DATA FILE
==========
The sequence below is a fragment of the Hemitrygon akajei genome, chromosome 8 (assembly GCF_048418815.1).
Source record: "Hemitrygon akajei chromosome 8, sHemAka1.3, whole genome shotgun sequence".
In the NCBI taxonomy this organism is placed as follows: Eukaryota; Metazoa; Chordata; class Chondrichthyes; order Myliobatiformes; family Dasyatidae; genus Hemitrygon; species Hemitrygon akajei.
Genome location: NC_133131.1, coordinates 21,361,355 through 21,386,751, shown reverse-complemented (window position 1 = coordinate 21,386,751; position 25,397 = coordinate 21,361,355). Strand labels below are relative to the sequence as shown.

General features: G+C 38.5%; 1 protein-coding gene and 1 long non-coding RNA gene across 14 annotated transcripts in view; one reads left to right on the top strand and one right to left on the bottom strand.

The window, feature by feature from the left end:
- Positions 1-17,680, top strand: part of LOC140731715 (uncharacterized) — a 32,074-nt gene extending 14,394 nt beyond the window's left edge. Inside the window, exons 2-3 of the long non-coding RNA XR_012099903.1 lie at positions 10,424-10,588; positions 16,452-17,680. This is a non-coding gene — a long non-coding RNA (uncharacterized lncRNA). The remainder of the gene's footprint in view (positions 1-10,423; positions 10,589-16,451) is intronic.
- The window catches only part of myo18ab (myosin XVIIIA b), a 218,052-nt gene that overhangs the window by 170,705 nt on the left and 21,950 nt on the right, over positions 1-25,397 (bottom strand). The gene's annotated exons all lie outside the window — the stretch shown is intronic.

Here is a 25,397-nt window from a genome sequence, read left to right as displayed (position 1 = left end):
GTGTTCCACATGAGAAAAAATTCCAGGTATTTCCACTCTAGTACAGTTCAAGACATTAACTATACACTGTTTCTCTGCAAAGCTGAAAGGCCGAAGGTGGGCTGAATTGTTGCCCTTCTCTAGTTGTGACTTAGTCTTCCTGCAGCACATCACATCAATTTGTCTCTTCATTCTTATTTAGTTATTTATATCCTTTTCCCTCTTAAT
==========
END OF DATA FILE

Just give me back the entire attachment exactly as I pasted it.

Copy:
The sequence below is a fragment of the Hemitrygon akajei genome, chromosome 8 (assembly GCF_048418815.1).
Source record: "Hemitrygon akajei chromosome 8, sHemAka1.3, whole genome shotgun sequence".
In the NCBI taxonomy this organism is placed as follows: Eukaryota; Metazoa; Chordata; class Chondrichthyes; order Myliobatiformes; family Dasyatidae; genus Hemitrygon; species Hemitrygon akajei.
Genome location: NC_133131.1, coordinates 21,361,355 through 21,386,751, shown reverse-complemented (window position 1 = coordinate 21,386,751; position 25,397 = coordinate 21,361,355). Strand labels below are relative to the sequence as shown.

General features: G+C 38.5%; 1 protein-coding gene and 1 long non-coding RNA gene across 14 annotated transcripts in view; one reads left to right on the top strand and one right to left on the bottom strand.

The window, feature by feature from the left end:
- Positions 1-17,680, top strand: part of LOC140731715 (uncharacterized) — a 32,074-nt gene extending 14,394 nt beyond the window's left edge. Inside the window, exons 2-3 of the long non-coding RNA XR_012099903.1 lie at positions 10,424-10,588; positions 16,452-17,680. This is a non-coding gene — a long non-coding RNA (uncharacterized lncRNA). The remainder of the gene's footprint in view (positions 1-10,423; positions 10,589-16,451) is intronic.
- The window catches only part of myo18ab (myosin XVIIIA b), a 218,052-nt gene that overhangs the window by 170,705 nt on the left and 21,950 nt on the right, over positions 1-25,397 (bottom strand). The gene's annotated exons all lie outside the window — the stretch shown is intronic.

Here is a 25,397-nt window from a genome sequence, read left to right as displayed (position 1 = left end):
GTGTTCCACATGAGAAAAAATTCCAGGTATTTCCACTCTAGTACAGTTCAAGACATTAACTATACACTGTTTCTCTGCAAAGCTGAAAGGCCGAAGGTGGGCTGAATTGTTGCCCTTCTCTAGTTGTGACTTAGTCTTCCTGCAGCACATCACATCAATTTGTCTCTTCATTCTTATTTAGTTATTTATATCCTTTTCCCTCTTAAT